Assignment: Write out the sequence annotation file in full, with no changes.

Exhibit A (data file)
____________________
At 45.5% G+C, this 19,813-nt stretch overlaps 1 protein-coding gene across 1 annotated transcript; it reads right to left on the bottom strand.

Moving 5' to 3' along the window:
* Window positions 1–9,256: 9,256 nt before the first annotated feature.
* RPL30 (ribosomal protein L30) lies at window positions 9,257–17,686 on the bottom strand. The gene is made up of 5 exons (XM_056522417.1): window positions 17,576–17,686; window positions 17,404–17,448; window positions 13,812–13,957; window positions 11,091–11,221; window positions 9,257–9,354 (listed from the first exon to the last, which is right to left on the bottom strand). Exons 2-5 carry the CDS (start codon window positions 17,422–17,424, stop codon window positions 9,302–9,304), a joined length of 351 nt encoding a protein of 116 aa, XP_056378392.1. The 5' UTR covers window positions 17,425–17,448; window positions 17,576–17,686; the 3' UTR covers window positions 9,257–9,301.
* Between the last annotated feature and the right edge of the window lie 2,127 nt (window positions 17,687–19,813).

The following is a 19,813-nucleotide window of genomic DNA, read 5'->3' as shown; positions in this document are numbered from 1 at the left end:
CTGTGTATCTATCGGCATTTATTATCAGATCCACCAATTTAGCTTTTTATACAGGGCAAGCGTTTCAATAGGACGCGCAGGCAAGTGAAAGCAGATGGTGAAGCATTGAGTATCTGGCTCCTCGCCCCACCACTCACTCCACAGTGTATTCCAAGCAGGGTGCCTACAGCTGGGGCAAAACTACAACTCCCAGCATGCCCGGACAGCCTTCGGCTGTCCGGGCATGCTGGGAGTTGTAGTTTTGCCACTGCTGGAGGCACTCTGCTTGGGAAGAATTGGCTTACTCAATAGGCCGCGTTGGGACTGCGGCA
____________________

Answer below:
At 45.5% G+C, this 19,813-nt stretch overlaps 1 protein-coding gene across 1 annotated transcript; it reads right to left on the bottom strand.

Moving 5' to 3' along the window:
* Window positions 1–9,256: 9,256 nt before the first annotated feature.
* RPL30 (ribosomal protein L30) lies at window positions 9,257–17,686 on the bottom strand. The gene is made up of 5 exons (XM_056522417.1): window positions 17,576–17,686; window positions 17,404–17,448; window positions 13,812–13,957; window positions 11,091–11,221; window positions 9,257–9,354 (listed from the first exon to the last, which is right to left on the bottom strand). Exons 2-5 carry the CDS (start codon window positions 17,422–17,424, stop codon window positions 9,302–9,304), a joined length of 351 nt encoding a protein of 116 aa, XP_056378392.1. The 5' UTR covers window positions 17,425–17,448; window positions 17,576–17,686; the 3' UTR covers window positions 9,257–9,301.
* Between the last annotated feature and the right edge of the window lie 2,127 nt (window positions 17,687–19,813).

The following is a 19,813-nucleotide window of genomic DNA, read 5'->3' as shown; positions in this document are numbered from 1 at the left end:
CTGTGTATCTATCGGCATTTATTATCAGATCCACCAATTTAGCTTTTTATACAGGGCAAGCGTTTCAATAGGACGCGCAGGCAAGTGAAAGCAGATGGTGAAGCATTGAGTATCTGGCTCCTCGCCCCACCACTCACTCCACAGTGTATTCCAAGCAGGGTGCCTACAGCTGGGGCAAAACTACAACTCCCAGCATGCCCGGACAGCCTTCGGCTGTCCGGGCATGCTGGGAGTTGTAGTTTTGCCACTGCTGGAGGCACTCTGCTTGGGAAGAATTGGCTTACTCAATAGGCCGCGTTGGGACTGCGGCA